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Issue No. 17, Article 3/July 20, 2007

Corn Leaf Aphids: Most Fields Beyond Treatment Consideration

This past week, we received a few reports of corn leaf aphid infestations in central Illinois (McLean County). Densities are light to moderate, generally well below economic levels in most fields. The plentiful soil moisture in many areas of the state will help reduce the number of insecticide treatments that may be necessary. Corn leaf aphids are primarily an economic threat in hot and dry summers in which drought conditions develop. Corn leaf aphids migrate into Illinois on storm fronts in late June through early July. Some corn leaf aphids may overwinter successfully on grain crops in southern areas of the Corn Belt.

The biotic potential of corn leaf aphids is impressive. Roughly nine generations of this insect pest may occur each year throughout much of the Midwest. Producers most often begin to notice aphids in small clusters that appear on leaves and in the whorls of corn plants. As the number of aphids increases, winged females become more apparent and eventually fly from infested plants to less crowded plants to begin new colonies. Corn leaf aphids secrete a sticky substance referred to as "honeydew." As aphid densities increase, leaf surfaces and tassels often become black and sooty as mold grows on the honeydew.


Corn leaf aphids and cast skins.

Producers monitoring fields for this pest should look for bluish green, soft-bodied insects the size of a pinhead. Their legs and the short cornicles ("tail pipes") near the rear of the abdomen are completely black. When scouting for corn leaf aphids, examine at least five sets of 20 plants per field. The number of predators (lacewings and lady beetles) also should be determined. Unfortunately, specific guidelines are not available for determining how many predators and diseased aphids represent the point at which a producer should forego an insecticide treatment. Parasitized corn leaf aphids will be smaller, brownish, and generally stuck to plant tissue. Diseased aphids will be shriveled and possibly moldy. Because corn leaf aphids must shed their skins when they molt, white to grayish cast skins are often found. Don't confuse cast skins with diseased or parasitized aphids.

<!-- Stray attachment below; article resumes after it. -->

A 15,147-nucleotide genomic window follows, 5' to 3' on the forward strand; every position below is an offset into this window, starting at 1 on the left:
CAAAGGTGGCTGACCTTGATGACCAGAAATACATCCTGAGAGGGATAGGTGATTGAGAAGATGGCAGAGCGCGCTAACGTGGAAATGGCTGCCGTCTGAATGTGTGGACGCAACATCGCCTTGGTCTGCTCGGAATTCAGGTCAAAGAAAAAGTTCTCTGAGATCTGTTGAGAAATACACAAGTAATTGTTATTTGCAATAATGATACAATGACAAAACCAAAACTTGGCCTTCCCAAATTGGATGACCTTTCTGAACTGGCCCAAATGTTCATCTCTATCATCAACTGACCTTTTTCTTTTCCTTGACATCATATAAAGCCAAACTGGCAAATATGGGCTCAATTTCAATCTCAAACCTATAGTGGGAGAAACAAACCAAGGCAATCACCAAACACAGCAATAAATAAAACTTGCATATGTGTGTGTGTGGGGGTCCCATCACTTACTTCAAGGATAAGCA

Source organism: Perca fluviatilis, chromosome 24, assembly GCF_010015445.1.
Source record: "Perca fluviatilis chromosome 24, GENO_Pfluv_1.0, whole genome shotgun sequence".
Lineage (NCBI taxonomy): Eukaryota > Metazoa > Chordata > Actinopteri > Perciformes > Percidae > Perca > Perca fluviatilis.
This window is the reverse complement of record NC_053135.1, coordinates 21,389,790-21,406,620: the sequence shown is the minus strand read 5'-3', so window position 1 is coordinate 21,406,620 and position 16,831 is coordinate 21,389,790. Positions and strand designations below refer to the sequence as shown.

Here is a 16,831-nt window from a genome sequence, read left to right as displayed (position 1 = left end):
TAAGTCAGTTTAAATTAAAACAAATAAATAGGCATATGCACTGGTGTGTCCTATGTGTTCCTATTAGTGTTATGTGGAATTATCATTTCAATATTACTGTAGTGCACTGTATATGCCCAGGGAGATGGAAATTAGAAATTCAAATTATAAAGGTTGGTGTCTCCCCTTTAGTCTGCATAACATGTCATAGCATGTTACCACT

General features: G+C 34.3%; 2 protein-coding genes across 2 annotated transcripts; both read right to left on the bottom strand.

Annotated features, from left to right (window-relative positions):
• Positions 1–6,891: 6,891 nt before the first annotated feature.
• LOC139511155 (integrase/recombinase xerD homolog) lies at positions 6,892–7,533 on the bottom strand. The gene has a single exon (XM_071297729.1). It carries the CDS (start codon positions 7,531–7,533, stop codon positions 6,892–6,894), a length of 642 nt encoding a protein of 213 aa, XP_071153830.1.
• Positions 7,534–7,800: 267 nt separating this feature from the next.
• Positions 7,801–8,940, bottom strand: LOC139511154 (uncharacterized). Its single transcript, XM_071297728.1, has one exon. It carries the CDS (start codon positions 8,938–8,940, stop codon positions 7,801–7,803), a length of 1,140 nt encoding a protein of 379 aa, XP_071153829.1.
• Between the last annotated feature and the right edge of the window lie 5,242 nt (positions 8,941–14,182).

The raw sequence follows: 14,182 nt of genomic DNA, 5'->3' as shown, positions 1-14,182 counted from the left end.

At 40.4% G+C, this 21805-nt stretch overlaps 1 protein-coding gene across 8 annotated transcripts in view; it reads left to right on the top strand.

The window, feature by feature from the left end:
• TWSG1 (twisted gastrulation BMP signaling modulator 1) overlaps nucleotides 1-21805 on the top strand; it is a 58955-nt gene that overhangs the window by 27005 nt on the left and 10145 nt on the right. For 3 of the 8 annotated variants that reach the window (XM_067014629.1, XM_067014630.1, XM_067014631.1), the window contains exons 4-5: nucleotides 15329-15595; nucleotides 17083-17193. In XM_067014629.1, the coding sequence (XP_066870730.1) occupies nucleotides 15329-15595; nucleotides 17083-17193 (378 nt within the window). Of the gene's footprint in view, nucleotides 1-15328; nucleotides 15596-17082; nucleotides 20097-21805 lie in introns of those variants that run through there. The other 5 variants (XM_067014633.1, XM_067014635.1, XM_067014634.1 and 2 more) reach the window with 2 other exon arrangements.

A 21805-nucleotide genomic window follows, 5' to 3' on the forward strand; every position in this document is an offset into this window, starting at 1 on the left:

Severely infested corn plant with corn leaf aphids.

If 50% of the plants during the late-whorl to early-tassel stages have light to moderate infestations (50 to 400 aphids per plant) and plants are under drought stress, a treatment may be warranted. We are well beyond these development stages throughout most of Illinois. If the pollination process is well over halfway complete and the plants are under no moisture stress, corn leaf aphids will pose less of an economic threat. Corn that is under serious moisture stress after pollination may still suffer yield losses if plants are heavily infested (upper leaves and tassel completely coated with honeydew and aphids). Based on these treatment guidelines, we should see relatively few fields this season treated for corn leaf aphids.

For information on insecticides labeled for use against corn leaf aphids, please consult chapter 1 of the 2007 Illinois Agricultural Pest Management Handbook.--Mike Gray

Author:
Mike Gray

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